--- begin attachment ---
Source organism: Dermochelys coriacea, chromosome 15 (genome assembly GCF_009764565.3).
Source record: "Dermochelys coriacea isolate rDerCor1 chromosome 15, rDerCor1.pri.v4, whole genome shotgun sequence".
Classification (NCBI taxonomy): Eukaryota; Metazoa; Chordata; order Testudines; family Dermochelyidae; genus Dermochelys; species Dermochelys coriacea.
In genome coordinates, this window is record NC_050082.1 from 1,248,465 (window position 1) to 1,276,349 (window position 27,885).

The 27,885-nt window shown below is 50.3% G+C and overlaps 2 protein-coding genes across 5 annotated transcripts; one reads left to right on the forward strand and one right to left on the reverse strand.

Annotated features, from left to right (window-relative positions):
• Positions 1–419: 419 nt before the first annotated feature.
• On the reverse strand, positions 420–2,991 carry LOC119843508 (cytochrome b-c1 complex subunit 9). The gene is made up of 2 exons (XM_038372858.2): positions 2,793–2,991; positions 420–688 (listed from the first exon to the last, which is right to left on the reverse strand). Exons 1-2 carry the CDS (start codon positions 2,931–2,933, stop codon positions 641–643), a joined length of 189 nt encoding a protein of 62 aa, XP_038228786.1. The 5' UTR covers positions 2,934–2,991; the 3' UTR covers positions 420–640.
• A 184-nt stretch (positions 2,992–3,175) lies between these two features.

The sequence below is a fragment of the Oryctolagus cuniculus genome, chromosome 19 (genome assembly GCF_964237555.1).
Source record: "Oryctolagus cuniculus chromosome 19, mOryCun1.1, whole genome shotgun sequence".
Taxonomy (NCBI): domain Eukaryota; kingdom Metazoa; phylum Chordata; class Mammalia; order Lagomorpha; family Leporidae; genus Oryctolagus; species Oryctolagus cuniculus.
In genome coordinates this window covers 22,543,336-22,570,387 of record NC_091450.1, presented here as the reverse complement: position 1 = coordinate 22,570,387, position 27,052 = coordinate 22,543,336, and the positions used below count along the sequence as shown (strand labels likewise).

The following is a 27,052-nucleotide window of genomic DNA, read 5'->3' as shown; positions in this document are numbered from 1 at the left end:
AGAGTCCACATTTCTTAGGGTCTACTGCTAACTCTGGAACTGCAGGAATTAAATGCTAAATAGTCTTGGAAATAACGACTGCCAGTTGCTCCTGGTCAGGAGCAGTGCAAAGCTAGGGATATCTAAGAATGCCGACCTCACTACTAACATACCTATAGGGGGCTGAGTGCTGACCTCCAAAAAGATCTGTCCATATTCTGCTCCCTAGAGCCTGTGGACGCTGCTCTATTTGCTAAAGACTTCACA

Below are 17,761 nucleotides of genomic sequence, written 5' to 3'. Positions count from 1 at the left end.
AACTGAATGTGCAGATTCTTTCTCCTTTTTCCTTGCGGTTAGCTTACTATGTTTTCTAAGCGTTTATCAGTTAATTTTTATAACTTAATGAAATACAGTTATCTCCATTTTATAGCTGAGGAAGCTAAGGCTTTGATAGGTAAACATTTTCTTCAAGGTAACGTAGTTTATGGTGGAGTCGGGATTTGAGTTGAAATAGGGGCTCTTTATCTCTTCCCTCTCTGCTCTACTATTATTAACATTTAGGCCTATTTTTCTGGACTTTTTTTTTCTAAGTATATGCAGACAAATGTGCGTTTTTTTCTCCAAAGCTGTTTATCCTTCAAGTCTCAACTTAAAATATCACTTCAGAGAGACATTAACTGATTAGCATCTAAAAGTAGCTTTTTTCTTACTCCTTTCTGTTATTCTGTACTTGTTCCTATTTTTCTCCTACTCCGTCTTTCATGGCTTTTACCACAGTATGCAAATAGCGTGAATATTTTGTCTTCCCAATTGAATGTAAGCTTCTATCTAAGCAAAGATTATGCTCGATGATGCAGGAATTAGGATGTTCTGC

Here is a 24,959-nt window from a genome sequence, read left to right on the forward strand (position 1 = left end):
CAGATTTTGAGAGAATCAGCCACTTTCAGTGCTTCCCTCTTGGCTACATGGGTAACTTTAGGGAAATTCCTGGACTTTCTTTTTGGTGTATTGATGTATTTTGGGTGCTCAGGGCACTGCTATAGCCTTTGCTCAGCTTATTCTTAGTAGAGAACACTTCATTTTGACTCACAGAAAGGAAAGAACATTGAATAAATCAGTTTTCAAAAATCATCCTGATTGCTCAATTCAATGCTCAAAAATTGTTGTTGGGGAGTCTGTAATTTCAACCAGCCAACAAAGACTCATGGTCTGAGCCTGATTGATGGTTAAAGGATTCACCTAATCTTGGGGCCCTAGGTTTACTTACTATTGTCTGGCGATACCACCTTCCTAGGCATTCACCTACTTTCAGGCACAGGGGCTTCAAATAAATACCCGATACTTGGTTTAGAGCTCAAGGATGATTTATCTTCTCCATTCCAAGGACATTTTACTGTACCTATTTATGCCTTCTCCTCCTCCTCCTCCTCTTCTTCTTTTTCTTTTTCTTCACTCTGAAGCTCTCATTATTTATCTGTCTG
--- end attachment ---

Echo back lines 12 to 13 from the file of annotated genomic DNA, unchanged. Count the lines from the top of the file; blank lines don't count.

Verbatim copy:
Taxonomy (NCBI): domain Eukaryota; kingdom Metazoa; phylum Chordata; class Mammalia; order Lagomorpha; family Leporidae; genus Oryctolagus; species Oryctolagus cuniculus.
In genome coordinates this window covers 22,543,336-22,570,387 of record NC_091450.1, presented here as the reverse complement: position 1 = coordinate 22,570,387, position 27,052 = coordinate 22,543,336, and the positions used below count along the sequence as shown (strand labels likewise).